This report provides the Board with an overview of the development of the Medway Mental Health Strategy ahead of the draft strategy being presented to a future meeting.
The update was introduced by the Head of Mental Health Commissioning at NHS Medway CCG. Work on development of the Medway Mental Strategy was on-going. An advisory group had been set up which was meeting every four weeks. Stakeholder analysis was being undertaken and the current mental health provision in Medway mapped. The Public Health Team at Medway Council was due to be providing a refreshed Joint Strategic Needs Assessment (JSNA) chapter on mental health. This had originally been due in July. The Council’s Director of Public Health advised that, following the recent National Mental Health Concordat there were new data requirements. These needed to be reviewed ahead of completion of the JSNA chapter.
A Board Member was concerned about Section 136 provision. Section 136 of the Mental Health Act enables Police to take a person to a place of safety where the person is believed to be suffering from a mental illness and is in immediate need of treatment or care. The Member was concerned that within Medway there was no alternative to accommodating people in Police cells and sought reassurance that this would be addressed as part of the Strategy. The Board was informed that a Kent and Medway wide steering group had been established as part of the Mental Health Concordat and that a North Kent Concordat group had been established. This would be looking at places of safety. There were already five safe suites for people to be taken to in Kent, although the nearest one to Medway was in Dartford. It was hoped that the use of Street Triage in Medway, which saw a mental health nurse going out on patrol with a Police Officer, would help to reduce the need for Section 136 powers to be used.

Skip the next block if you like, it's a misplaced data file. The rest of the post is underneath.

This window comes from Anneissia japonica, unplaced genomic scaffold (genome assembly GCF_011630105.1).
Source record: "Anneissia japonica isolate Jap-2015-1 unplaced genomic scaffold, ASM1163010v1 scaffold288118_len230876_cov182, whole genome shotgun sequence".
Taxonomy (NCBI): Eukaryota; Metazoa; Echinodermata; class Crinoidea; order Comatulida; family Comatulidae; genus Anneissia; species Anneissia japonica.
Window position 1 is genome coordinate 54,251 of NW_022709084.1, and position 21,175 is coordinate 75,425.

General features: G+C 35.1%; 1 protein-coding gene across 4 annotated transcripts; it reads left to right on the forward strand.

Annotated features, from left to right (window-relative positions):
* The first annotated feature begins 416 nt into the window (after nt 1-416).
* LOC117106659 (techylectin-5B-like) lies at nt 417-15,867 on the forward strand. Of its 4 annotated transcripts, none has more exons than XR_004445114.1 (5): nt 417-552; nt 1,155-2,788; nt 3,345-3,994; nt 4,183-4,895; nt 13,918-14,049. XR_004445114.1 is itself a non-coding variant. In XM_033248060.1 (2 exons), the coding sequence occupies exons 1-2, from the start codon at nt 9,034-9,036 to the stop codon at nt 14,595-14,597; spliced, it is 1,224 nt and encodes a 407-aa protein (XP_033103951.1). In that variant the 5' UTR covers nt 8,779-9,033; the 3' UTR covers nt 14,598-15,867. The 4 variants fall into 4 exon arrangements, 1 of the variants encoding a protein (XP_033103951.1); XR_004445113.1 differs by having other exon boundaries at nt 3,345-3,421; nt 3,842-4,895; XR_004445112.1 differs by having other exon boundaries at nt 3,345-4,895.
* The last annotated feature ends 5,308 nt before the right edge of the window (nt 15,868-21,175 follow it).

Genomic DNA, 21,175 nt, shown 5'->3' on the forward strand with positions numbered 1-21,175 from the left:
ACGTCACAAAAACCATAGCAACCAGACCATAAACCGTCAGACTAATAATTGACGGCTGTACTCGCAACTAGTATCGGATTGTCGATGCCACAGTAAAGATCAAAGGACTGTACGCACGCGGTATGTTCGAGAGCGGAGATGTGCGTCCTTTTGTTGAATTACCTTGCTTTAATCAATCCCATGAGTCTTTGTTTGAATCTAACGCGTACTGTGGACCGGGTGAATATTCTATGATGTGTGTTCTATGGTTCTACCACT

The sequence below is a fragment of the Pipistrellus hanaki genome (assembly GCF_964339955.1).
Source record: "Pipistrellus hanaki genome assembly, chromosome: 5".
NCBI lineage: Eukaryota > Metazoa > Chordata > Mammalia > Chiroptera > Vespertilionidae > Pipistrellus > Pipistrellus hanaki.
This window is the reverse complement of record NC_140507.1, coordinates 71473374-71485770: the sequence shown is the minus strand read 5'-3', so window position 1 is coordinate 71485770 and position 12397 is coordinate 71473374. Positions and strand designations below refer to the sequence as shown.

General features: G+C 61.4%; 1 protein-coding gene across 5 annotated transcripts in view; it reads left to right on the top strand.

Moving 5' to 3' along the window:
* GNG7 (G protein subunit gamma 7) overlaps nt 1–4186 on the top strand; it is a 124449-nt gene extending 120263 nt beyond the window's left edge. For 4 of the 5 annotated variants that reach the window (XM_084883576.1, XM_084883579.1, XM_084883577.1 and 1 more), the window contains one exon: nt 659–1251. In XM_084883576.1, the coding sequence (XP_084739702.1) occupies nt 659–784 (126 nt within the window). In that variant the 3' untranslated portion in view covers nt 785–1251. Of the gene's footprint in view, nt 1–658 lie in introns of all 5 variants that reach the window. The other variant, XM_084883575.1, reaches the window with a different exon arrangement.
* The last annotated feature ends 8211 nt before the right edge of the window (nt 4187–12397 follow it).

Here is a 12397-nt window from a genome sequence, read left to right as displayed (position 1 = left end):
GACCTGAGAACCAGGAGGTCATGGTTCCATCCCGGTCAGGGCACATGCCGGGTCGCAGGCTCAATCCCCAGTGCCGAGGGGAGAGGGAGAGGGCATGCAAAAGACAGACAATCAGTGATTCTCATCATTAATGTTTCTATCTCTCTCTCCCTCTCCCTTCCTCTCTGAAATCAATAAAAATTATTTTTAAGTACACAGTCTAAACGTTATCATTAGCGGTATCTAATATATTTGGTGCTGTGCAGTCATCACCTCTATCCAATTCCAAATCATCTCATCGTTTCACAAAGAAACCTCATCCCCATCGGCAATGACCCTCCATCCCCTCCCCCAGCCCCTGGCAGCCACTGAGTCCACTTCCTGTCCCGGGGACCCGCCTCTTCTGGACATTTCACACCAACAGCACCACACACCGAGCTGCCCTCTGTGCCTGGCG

In response to a question about how the Children’s Wellbeing Service (a separate item on the agenda) would link to the Mental Health Strategy, officers advised that the Children’s Wellbeing Service had been re-procured and that it had not yet been determined whether the Strategy would cover children and young people. There was a need to link to existing CAMHS provision and to help ensure effective transition from children’s to adult services. Tackling health issues was increasingly about prevention and promoting wellness rather than simply dealing with illness.
It was clarified that Red Zebra was a company that undertook communications and engagement for NHS Medway Clinical Commissioning Group.
A Member considered the report to be informative and that the work being undertaken was looking to keep people well and to reduce the need for admission to acute care facilities. However, the fact that Medway had lost its acute mental health facility was wrong and he was keen to see provision of an acute facility in Medway once again. The Member considered that the needs of families had not been considered and that promised transport provision for family members to see their relatives at out of area facilities had not materialised. The Member was also concerned that the Street Triage provision was only for three nights a week.
The Board noted the update provided and noted that it was anticipated that the draft Medway Mental Health Strategy would be presented the Board at the February 2018 meeting.